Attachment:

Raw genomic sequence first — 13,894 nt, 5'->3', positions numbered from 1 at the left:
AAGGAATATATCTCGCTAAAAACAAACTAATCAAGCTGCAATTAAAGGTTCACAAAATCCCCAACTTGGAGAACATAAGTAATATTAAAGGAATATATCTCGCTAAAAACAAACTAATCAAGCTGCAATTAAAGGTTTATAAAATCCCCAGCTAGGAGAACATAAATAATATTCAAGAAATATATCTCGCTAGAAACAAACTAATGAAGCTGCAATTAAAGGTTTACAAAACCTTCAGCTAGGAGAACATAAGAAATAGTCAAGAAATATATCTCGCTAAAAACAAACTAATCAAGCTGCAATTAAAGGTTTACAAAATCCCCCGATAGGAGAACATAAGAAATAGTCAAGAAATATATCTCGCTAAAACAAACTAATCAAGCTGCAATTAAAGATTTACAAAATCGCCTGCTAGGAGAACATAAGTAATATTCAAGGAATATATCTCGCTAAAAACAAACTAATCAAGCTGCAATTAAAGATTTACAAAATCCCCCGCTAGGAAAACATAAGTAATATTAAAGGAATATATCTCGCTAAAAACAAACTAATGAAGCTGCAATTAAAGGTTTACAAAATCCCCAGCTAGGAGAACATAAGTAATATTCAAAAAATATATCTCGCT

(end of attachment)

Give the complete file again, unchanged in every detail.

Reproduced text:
Raw genomic sequence first — 13,894 nt, 5'->3', positions numbered from 1 at the left:
AAGGAATATATCTCGCTAAAAACAAACTAATCAAGCTGCAATTAAAGGTTCACAAAATCCCCAACTTGGAGAACATAAGTAATATTAAAGGAATATATCTCGCTAAAAACAAACTAATCAAGCTGCAATTAAAGGTTTATAAAATCCCCAGCTAGGAGAACATAAATAATATTCAAGAAATATATCTCGCTAGAAACAAACTAATGAAGCTGCAATTAAAGGTTTACAAAACCTTCAGCTAGGAGAACATAAGAAATAGTCAAGAAATATATCTCGCTAAAAACAAACTAATCAAGCTGCAATTAAAGGTTTACAAAATCCCCCGATAGGAGAACATAAGAAATAGTCAAGAAATATATCTCGCTAAAACAAACTAATCAAGCTGCAATTAAAGATTTACAAAATCGCCTGCTAGGAGAACATAAGTAATATTCAAGGAATATATCTCGCTAAAAACAAACTAATCAAGCTGCAATTAAAGATTTACAAAATCCCCCGCTAGGAAAACATAAGTAATATTAAAGGAATATATCTCGCTAAAAACAAACTAATGAAGCTGCAATTAAAGGTTTACAAAATCCCCAGCTAGGAGAACATAAGTAATATTCAAAAAATATATCTCGCT